The new horror film Insidious premiered this week at SXSW. Helmed by Saw director/writer team James Wan and Leigh Whannell, this bizarre story of haunts and spooks delivered plenty of chills and thrills. Helmed by the Saw creators, and produced by Paranormal Activity’s writer/producer Oren Peli, this horror film had a great foundation for success. Starring Rose Byrne (28 Weeks Later) and Patrick Wilson (Watchmen), the simple story of a demonic netherworld and a comatose child came to livid and gory life. With some great scares and fabulously creepy evil entities, Insidious comes across as an effective horror film, of the old school.
Josh and Renai have just moved into a new house, where hopefully things will be better for songwriter/stay at home mom Renai. When strange, spooky noises catch her attention, Renai chalks them up to the unfamiliar house. But when her oldest son falls into a coma, and the doctors can’t find any medical reason for it, she starts seeing things that can’t be explained. Her husband doesn’t spend as much time at home, so he doesn’t witness any of the horrifying visions Renai experiences, but he trusts she is going through something and when she asks to move houses, he agrees. They haven’t been in the new house for a day even when the creepy happenings that haunted her in the last house are back. Young Dalton is still in his coma, but his grandmother suspects she knows something about what is happening. It’s coming from a nightmarish netherworld called The Further, and Dalton’s soul is in jeopardy.
Wan and Whannell bring audiences a great, almost Hitchcockian tale. A mystery and a horror that relies on old-fashioned scares and a creepy chill factor. Both Wan and Whannell agree that they were trying for that truly scary horror film without relying on gore, blood and the gross-out effect. A wide shot of a darkened room become an extremely frightening effect, and the dim corners of every-day environments become sinister under Wan’s deft touch.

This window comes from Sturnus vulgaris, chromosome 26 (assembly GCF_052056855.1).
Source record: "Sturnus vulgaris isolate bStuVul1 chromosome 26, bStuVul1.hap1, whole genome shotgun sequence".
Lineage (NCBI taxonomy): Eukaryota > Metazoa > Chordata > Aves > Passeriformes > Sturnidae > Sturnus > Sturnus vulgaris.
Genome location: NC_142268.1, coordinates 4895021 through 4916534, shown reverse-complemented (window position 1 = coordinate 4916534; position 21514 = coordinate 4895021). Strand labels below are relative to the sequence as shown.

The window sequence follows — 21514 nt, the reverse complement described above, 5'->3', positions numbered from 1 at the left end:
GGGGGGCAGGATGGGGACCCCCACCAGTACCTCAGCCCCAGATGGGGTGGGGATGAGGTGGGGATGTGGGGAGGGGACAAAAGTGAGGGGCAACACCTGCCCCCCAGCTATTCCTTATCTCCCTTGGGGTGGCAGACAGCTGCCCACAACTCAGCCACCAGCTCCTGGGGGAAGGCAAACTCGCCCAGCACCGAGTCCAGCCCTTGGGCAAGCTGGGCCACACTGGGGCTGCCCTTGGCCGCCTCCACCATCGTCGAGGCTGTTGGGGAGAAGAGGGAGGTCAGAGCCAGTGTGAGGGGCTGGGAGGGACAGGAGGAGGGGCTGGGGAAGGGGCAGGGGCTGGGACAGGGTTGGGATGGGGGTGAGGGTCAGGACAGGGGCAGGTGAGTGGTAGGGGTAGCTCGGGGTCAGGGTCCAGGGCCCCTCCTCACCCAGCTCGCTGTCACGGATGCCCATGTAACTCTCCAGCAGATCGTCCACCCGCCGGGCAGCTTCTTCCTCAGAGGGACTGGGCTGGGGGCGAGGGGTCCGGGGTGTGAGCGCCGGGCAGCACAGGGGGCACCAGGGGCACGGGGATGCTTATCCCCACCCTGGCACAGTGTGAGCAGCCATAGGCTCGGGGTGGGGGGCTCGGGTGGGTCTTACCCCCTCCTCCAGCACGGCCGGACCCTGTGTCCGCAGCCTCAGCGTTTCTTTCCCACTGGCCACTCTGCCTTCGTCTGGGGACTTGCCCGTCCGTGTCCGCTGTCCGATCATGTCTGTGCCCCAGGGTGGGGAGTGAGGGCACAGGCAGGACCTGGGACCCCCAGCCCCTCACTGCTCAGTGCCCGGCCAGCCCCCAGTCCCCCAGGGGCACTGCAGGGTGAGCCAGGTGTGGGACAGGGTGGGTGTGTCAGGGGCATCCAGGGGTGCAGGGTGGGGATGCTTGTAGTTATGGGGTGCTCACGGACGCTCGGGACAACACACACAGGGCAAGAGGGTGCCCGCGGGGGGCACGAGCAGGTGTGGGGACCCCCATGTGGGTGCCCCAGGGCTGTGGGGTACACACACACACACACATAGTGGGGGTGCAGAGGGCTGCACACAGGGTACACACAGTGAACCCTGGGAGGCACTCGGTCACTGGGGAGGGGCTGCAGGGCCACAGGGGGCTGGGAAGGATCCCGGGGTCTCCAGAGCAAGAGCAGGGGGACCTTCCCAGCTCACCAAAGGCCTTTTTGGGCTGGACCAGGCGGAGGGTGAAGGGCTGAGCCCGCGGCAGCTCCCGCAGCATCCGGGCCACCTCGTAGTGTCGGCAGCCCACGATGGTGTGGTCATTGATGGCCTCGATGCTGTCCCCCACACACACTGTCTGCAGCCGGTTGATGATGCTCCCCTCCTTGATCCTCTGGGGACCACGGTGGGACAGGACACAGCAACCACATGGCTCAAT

Byrne and Wilson plays the terrorized young family competently, with an understated and building tension that works well with the old-school spook story. Barbara Hershey and Angus Sampson also appear in smaller roles and do good work with the material. The comatose child being saved from Further is played by relative newcomer Ty Simpkins, who does the adorable child with an inner strength very well given his age.
One thing that struck me almost immediately was the music. It’s harsh, it’s jarring and it is used effectively as anther character to build the eerie atmosphere. It almost reminded me of the sounds/music in The Shining, that same screeching/brutal sound that almost comes alive as a horror element, in and of itself.
As far as indie horror, this film is a cut above the rest. Given the budget (about the same as the original Saw), Wan has again made a film with relatively small horror effects, but that packs an enormous creepy punch. Look for it in theatres on April 1st. And for you die-hard fans, keep an eye out for the signature Wan/Whannell Saw homage, as Jigsaw makes an appearance.